Interview: Tasha the Amazon is making it big in Toronto

She recently released her 'Die Every Day' EP.
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Tasha the Amazon has been having a great 2016. She recently played Red Bull's 30 Days concert series with YG, and dropped her Die Every Day EP. We had a chance to sit down with her to learn more about this emerging Toronto artist. 

Hi Tasha, thank you for talking with us! You're performing with YG tonight, but you're based in Toronto. Has LA rap culture influenced your work?

Yeah, For sure. I think all legit rap scenes influence each other now, because the world is small... And on the internet it happens lightning fast. LA rap culture has definitely always influenced my work - when I was growing up that was with groups like Cypress Hill... But now it's more of a back and forth conversation with artists from all scenes influencing each other.

When people think Toronto, a lot of people assume Drake and his OVO crew, but you've got an incredibly unique sound and style that goes beyond the surface. Who are your biggest influences and if we were to venture into Toronto's scene, who do I need to really listen to and what places do I have to go to understand the music scene there?

I think the more diverse music you listen to, the more unique your sound will be, so it's hard for me to list off my influences - I've been influenced by everyone from Outkast to Rage Against the Machine. I play a lot of instruments and I dig for music from around the world to draw on, too. I think that's something that's dope about Toronto. It's one of the most culturally diverse places on earth so everyone's checking for music and art outside their genre and it finds its way into their work. That's why so many game-changing sounds come out of the city.

To do the Toronto scene properly, you gotta come downtown and hang in hoods like Kensington Market, Ossington, Queen West, and go to the smaller spots where kids are hanging and DJing and throwing parties... Basement jams and alley bars and after parties. That's where the innovation is. It's where everyone kinda knows each other and the scene builds organically.

You recently released, Die Every Day. What does the title mean to you, and for those who haven't quite had the chance to listen, what would you want people to know about the release?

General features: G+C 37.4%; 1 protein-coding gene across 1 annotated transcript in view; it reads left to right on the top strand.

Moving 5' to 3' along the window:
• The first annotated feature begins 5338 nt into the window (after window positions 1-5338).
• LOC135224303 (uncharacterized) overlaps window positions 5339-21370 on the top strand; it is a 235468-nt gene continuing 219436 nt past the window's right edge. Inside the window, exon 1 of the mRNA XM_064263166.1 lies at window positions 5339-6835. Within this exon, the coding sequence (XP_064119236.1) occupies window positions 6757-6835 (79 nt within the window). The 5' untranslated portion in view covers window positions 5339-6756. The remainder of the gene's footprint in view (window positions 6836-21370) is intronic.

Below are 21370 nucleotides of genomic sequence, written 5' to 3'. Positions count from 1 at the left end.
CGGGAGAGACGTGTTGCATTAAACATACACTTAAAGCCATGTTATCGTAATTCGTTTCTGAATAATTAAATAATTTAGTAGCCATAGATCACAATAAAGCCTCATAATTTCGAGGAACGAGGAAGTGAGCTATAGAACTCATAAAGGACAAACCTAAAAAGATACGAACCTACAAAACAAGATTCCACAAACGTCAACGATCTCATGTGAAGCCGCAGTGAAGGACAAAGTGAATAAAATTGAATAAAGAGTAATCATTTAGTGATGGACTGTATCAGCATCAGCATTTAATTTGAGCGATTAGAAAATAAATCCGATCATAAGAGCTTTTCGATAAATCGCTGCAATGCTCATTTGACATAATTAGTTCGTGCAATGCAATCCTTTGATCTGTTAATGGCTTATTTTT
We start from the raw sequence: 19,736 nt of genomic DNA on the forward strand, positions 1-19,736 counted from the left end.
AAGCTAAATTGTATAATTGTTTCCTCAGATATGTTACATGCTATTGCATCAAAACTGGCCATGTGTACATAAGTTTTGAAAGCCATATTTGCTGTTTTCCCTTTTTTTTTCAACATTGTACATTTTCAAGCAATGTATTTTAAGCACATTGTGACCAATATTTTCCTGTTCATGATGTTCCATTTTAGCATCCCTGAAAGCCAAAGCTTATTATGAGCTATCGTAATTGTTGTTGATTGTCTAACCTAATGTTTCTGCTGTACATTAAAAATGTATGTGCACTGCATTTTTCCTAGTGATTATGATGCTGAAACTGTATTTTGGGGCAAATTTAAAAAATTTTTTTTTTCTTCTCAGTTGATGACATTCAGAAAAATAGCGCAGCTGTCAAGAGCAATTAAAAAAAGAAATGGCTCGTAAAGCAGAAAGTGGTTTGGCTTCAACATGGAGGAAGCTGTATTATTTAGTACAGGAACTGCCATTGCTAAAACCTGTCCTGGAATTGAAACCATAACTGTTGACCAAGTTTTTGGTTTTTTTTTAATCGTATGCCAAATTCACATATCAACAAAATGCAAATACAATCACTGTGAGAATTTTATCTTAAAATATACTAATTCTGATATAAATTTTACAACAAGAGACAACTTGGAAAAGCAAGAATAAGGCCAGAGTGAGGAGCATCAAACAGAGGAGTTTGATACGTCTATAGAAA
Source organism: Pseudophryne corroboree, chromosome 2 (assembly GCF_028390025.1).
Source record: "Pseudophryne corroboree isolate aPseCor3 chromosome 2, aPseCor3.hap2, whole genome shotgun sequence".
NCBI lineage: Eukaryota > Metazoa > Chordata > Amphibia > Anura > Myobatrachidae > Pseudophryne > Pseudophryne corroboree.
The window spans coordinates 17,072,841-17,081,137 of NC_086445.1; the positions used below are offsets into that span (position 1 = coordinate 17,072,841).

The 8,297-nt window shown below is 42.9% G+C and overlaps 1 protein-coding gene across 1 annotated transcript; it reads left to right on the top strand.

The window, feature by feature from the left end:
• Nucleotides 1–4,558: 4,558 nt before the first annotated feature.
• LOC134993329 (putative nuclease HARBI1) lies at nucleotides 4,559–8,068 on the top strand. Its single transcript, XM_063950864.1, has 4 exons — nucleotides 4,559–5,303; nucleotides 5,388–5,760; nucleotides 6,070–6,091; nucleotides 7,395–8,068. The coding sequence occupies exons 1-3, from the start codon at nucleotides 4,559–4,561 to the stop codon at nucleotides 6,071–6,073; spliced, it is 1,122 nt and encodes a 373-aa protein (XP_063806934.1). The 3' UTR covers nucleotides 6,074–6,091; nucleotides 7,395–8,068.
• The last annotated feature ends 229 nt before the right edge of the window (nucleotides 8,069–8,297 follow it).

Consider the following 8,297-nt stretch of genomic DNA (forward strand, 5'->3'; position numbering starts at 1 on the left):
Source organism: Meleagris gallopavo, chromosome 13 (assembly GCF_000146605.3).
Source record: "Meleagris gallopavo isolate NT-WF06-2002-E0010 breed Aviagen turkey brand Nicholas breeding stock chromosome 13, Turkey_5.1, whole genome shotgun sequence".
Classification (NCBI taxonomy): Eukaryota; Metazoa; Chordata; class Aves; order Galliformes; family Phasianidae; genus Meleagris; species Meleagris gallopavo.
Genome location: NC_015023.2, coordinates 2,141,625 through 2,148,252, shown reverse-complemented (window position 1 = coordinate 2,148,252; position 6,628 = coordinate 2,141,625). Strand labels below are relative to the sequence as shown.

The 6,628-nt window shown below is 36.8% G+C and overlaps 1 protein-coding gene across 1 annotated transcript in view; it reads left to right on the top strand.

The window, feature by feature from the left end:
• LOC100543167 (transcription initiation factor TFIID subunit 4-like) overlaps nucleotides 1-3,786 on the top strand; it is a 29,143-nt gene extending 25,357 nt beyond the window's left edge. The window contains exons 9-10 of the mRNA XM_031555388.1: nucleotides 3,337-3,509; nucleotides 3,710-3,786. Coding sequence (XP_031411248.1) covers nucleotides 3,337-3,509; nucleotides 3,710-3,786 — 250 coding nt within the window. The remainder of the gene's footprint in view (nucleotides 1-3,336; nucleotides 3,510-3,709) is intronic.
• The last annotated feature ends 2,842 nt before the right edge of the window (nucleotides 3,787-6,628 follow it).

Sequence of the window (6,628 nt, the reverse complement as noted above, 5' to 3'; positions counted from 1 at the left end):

The title came to me when I was kind of at low point personally. We'd been hustling for a minute and it seemed like we'd always just be bubbling but never really breaking, and that's hard when you look at how hard your whole team is working... It's a thankless job for everybody involved. But to me the answer wasn't to pack it in, it was to push harder. That's what dying every day is to me, you wake up, push like you have just those 24 hours, and leave it all on the floor, save nothing. Then do it again, everyday. That goes beyond just the music hustle - that's everything. This is real life and I don't want to hold back on anything. Everything I do will be with 100% effort and presence. I think that speaks to the intensity of every single track on the album. Whether it's a track about party life (like Picasso Leaning), a ruckus track (like Prayer), or an introspective track (like Die Every Day), every single thing on the project is intense and present.

The music scene can be grueling sometimes. How do you keep yourself motivated, and what advice did you wish you knew when you first started?

It's hard sometimes, because when people see you doing well and new fans are finding you, there's like this assumption that it happened for you overnight or that it came easily, when really the hustle is long and building takes time. I know a lot of people in the music scene who are jaded because they don't have the stamina or the vision to really make moves forward. For me, my team is the biggest motivator. I don't see myself as a solo artist, I see myself as the front person for a tight clique of people who are working their asses off for a common goal, doing what they do best. So when I have days where I wanna pack it in, I can't quit cuz there are other people's hopes and dreams riding on my back too. I can't let them down.

Advice that I wish I knew when I started? I guess I'd tell myself to be patient and enjoy the ride... Success will come if you're hustling and have vision, but it's easy not to notice or celebrate the successes if you're just busy rushing to the next goal. That's how you burn out.

You've had a massive 2016, including standout moments like being featured on Broad City. What are some of your personal standouts from this year, and what can we expect from you in 2017?

Yeah this year has been dope for the whole team. The Broad City look was huge. I was also one of 16 Spotify Spotlight artists, a list of "artists on the brink of greatness", so that was a huge honor. My single Picasso Leaning was the biggest song on Spotify in Toronto this summer, and then I signed with the Windish Agency, who are some of the best booking agents in the world. As the year wraps up, I'm seeing my name on a lot of "Best of 2016" lists, so it's dope all this momentum happened this year. Next year there is no slowing down, the grind will just build...I'll be releasing some more singles, EPs, and a ton of videos, touring internationally and collaborating more. So, 2017 is looking crazy so far.

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